Thursday, July 8, 2010
Draping a Dress, Part Two: Getting Drapey with It
Hey! And welcome back to my new draping series, which I'll just remind you again are not tutorials, but rather a glimpse inside the process of a draping newb. So, you know, take all of this with a grain of salt, as they say. In my previous post, I talked about coming up with a design and marking the style lines on my dress form. Now it's time to drape! Here's my design, as a reminder:
I should mention that I decided to eliminate the back shoulder darts, as they weren't necessary, and also to add a back slit so I can, you know, walk.
I consulted my text to figure out the order I should drape this design in and it will go like this: 1) midriff front, 2) bodice front, 3) midriff back, 4) bodice back, 5) skirt front, 6) skirt back. Each piece builds on the piece before it. Cool, huh?
I prepped my muslin pieces by cutting them to size, blocking them so they were on grain, and folding back an inch at center front. You line this fold up with the center front of your dress form to ensure that everything's on grain.
Here's what the front midriff piece looks like, draped. (See the fold at center front?) The process is really fun, it's like sculpting with fabric. You use your hands to gently smooth the fabric into place. You want everything to look nice and smooth, while pinning along the bottom of the style lines. Those slashes you see in the fabric are to allow it to curve around the dress form without twisting or wrinkling.
(Another disclaimer! Ordinarily one would add a pinch of ease to the waistline. I didn't because I found that my last draped design had a but too much ease in the bodice. Hmm, is it possible I've lost weight since we padded out Veronica? Perhaps all this yoga is doing it! Or maybe I just like a more fitted look. Either way, no ease added on this one.)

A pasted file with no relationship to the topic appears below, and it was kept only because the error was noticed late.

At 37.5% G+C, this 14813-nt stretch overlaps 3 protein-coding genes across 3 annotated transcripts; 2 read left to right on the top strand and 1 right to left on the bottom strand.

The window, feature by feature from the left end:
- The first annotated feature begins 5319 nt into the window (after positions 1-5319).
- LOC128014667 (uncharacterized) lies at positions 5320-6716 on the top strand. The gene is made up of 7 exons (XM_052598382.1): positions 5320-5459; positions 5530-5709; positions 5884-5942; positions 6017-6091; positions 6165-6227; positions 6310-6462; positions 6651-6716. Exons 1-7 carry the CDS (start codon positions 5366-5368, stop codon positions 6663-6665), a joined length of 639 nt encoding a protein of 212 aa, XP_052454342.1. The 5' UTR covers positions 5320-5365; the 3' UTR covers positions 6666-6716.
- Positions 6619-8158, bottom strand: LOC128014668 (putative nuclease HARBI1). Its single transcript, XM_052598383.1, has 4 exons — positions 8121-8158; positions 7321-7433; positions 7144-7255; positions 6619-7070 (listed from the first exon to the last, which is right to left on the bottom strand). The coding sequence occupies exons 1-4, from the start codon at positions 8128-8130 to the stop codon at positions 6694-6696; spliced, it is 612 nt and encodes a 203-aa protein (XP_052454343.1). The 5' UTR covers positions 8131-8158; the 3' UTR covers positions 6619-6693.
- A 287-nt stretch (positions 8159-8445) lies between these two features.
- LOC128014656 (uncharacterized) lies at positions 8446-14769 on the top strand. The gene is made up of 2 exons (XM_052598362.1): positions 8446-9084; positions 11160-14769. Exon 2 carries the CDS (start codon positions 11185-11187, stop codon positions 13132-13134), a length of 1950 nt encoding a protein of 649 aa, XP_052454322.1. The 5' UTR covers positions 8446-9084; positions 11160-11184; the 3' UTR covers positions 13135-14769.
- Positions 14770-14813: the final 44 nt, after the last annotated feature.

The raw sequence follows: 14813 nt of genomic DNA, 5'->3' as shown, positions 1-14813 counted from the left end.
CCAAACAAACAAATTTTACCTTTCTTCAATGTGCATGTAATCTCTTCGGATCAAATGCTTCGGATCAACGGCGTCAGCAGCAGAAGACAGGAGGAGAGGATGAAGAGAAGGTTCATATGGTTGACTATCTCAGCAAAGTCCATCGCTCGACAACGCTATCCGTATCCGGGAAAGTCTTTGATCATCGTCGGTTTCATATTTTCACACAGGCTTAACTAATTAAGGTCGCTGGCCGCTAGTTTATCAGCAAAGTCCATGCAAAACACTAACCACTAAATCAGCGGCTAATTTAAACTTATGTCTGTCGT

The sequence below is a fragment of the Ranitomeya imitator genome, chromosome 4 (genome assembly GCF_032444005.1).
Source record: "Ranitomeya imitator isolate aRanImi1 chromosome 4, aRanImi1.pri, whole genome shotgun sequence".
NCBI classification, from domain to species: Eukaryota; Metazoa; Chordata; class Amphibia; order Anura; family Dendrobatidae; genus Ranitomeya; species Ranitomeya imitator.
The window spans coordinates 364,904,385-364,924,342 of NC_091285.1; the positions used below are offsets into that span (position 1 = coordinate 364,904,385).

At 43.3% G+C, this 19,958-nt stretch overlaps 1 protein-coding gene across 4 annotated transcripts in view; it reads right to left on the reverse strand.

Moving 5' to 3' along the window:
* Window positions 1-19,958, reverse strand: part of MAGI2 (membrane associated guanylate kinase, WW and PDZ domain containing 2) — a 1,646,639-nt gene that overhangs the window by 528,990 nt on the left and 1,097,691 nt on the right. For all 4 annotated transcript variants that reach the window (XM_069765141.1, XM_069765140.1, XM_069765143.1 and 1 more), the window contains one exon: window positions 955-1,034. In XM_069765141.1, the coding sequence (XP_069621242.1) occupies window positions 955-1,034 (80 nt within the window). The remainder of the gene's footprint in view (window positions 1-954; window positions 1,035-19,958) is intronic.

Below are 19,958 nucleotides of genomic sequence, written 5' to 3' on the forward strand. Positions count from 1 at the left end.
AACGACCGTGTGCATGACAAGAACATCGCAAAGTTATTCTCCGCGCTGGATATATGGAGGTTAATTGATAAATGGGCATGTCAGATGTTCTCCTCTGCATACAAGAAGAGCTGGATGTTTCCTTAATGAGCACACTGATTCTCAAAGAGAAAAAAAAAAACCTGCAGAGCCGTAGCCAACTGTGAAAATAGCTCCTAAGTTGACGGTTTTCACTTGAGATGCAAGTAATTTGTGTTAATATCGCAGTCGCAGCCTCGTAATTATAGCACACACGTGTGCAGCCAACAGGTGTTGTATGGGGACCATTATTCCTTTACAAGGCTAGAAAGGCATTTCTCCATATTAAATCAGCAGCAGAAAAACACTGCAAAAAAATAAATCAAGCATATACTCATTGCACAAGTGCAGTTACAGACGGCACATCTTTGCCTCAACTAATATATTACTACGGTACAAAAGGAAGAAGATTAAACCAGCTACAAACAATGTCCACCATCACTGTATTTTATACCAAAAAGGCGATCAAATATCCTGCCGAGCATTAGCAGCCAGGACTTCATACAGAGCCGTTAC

My teacher told me to use flat head pins but I apparently did not listen! I kind of like my cheerful, colorful pins.
Now to the bodice front. The dart excess gets pinned into gathers under the bust for this design.
Now you can pin the bodice front to the midriff front to check in on things. (Pin the pieces to each other on the seam lines, rather than the dress form. This way you can see how they hang.) I immediately saw that my side seam needed to be re-drawn, so I did that with a different color Sharpie. (It's in orange on the below right picture.)
Now, on to the back midriff.
The two back pieces pinned together and looking lovely.
And move on to the skirt! Prepping the muslin pieces is the same process, with the fold at the center front and back to indicate the straight of grain. (You'll also see horizontal grain lines on these pieces; those are called "horizontal balance lines" and they're determined by where your bust or hip line falls.) The length of your muslin piece is determined by how long you want your skirt to be; I went with 24", which hits me right in the middle of the kneecap.
On the skirt front, I converted the dart excess to gathers to mirror the bust gathers.
Then it's put back on the dress form for evaluation. Hey, it looks like a dress!
This is where I caught my back dart problem, so I re-draped the back skirt. It helps to have Sharpies in many different colors - it starts to get a little out of control, as you can see below!
Next up is the tricky part (for me, anyway): fitting a muslin!
I hope this has been helpful, even in its non-tutorialness. Above all, I just want you to see that this is a fun process, and one that any sewist can learn with a little help and practice.